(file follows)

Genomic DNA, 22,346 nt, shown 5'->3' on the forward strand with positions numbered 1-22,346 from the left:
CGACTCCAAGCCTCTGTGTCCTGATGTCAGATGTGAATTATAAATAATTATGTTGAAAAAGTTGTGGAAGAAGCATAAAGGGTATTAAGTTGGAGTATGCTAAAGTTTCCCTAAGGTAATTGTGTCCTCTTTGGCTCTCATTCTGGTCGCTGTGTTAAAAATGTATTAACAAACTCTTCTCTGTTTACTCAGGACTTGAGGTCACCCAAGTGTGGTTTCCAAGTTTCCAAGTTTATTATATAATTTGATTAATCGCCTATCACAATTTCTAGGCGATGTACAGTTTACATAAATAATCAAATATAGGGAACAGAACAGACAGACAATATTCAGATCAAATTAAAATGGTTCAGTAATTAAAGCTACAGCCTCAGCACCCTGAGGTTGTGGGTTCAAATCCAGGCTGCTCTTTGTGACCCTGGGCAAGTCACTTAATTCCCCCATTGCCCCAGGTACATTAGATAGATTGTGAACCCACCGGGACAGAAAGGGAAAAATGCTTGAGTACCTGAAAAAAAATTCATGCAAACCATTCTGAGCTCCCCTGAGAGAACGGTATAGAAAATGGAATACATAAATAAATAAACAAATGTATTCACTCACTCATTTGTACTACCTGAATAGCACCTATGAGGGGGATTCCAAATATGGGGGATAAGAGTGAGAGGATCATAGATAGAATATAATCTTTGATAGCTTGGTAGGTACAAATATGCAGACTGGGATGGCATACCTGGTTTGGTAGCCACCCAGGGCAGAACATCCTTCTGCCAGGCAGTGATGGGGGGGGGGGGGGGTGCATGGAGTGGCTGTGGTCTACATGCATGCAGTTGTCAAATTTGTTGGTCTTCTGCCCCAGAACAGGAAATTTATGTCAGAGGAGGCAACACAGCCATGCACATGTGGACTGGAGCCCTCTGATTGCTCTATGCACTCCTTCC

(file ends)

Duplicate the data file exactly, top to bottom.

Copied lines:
Genomic DNA, 22,346 nt, shown 5'->3' on the forward strand with positions numbered 1-22,346 from the left:
CGACTCCAAGCCTCTGTGTCCTGATGTCAGATGTGAATTATAAATAATTATGTTGAAAAAGTTGTGGAAGAAGCATAAAGGGTATTAAGTTGGAGTATGCTAAAGTTTCCCTAAGGTAATTGTGTCCTCTTTGGCTCTCATTCTGGTCGCTGTGTTAAAAATGTATTAACAAACTCTTCTCTGTTTACTCAGGACTTGAGGTCACCCAAGTGTGGTTTCCAAGTTTCCAAGTTTATTATATAATTTGATTAATCGCCTATCACAATTTCTAGGCGATGTACAGTTTACATAAATAATCAAATATAGGGAACAGAACAGACAGACAATATTCAGATCAAATTAAAATGGTTCAGTAATTAAAGCTACAGCCTCAGCACCCTGAGGTTGTGGGTTCAAATCCAGGCTGCTCTTTGTGACCCTGGGCAAGTCACTTAATTCCCCCATTGCCCCAGGTACATTAGATAGATTGTGAACCCACCGGGACAGAAAGGGAAAAATGCTTGAGTACCTGAAAAAAAATTCATGCAAACCATTCTGAGCTCCCCTGAGAGAACGGTATAGAAAATGGAATACATAAATAAATAAACAAATGTATTCACTCACTCATTTGTACTACCTGAATAGCACCTATGAGGGGGATTCCAAATATGGGGGATAAGAGTGAGAGGATCATAGATAGAATATAATCTTTGATAGCTTGGTAGGTACAAATATGCAGACTGGGATGGCATACCTGGTTTGGTAGCCACCCAGGGCAGAACATCCTTCTGCCAGGCAGTGATGGGGGGGGGGGGGGGTGCATGGAGTGGCTGTGGTCTACATGCATGCAGTTGTCAAATTTGTTGGTCTTCTGCCCCAGAACAGGAAATTTATGTCAGAGGAGGCAACACAGCCATGCACATGTGGACTGGAGCCCTCTGATTGCTCTATGCACTCCTTCC